To define policy rules based on user or group, first you create an LDAP server profile that defines how the firewall connects and authenticates to your directory server. The firewall supports a variety of directory servers, including Microsoft Active Directory (AD), Novell eDirectory, and Sun ONE Directory Server. The server profile also defines how the firewall searches the directory to retrieve the list of groups and the corresponding list of members. If you are using a directory server that is not natively supported by the firewall, you can integrate the group mapping function using the XML API. You can then create a group mapping configuration to Map Users to Groups and Enable User- and Group-Based Policy .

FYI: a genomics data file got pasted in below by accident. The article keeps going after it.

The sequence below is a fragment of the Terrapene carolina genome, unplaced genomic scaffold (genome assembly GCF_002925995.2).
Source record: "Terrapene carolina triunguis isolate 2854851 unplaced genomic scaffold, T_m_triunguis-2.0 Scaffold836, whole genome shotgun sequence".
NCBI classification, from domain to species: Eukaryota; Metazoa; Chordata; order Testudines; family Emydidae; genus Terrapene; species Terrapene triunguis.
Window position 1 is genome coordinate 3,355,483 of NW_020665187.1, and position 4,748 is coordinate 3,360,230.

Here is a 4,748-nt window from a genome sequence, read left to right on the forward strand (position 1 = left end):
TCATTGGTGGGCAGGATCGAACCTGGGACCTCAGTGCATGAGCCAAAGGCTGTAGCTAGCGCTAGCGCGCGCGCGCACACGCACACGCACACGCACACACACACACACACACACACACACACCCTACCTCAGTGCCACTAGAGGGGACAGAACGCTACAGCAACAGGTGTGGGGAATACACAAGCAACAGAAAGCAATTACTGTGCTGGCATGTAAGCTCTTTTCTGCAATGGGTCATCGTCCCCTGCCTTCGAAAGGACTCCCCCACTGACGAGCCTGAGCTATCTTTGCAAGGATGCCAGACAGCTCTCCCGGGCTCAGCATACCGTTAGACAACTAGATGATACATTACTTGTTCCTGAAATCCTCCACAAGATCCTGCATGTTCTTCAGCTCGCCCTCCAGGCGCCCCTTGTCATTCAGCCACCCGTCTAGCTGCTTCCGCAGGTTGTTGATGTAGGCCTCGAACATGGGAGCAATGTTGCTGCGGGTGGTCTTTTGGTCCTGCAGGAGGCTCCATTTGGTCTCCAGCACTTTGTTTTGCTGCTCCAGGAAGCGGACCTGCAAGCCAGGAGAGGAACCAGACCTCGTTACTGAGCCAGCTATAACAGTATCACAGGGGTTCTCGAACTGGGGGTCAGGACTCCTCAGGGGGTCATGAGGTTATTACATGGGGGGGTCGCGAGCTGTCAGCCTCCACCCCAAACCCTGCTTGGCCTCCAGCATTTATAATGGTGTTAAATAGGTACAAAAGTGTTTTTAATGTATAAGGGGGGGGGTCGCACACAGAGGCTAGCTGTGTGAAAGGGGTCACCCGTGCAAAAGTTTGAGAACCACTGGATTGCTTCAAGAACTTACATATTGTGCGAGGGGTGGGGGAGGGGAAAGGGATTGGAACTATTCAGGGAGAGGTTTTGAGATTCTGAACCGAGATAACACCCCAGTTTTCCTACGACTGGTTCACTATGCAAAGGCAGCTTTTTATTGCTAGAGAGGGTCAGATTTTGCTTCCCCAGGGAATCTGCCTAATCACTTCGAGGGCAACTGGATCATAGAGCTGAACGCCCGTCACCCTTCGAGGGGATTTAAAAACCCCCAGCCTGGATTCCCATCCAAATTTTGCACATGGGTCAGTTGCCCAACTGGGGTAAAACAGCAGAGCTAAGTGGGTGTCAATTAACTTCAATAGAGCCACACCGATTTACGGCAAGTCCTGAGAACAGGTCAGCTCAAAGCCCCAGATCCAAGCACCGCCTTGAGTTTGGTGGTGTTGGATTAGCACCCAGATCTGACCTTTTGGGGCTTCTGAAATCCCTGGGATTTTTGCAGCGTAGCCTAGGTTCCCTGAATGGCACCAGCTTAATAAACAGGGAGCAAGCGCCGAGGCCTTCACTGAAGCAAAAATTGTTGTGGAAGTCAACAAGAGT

Defining policy rules based on group membership rather than on individual users simplifies administration because you don’t have to update the rules whenever new users are added to a group. When configuring group mapping, you can limit which groups will be available in policy rules. You can specify groups that already exist in your directory service or define custom groups based on LDAP filters. Defining custom groups can be quicker than creating new groups or changing existing ones on an LDAP server, and doesn’t require an LDAP administrator to intervene. User-ID maps all the LDAP directory users who match the filter to the custom group. For example, you might want a security policy that allows contractors in the Marketing Department to access social networking sites. If no Active Directory group exists for that department, you can configure an LDAP filter that matches users for whom the LDAP attribute Department is set to Marketing. Log queries and reports that are based on user groups will include custom groups.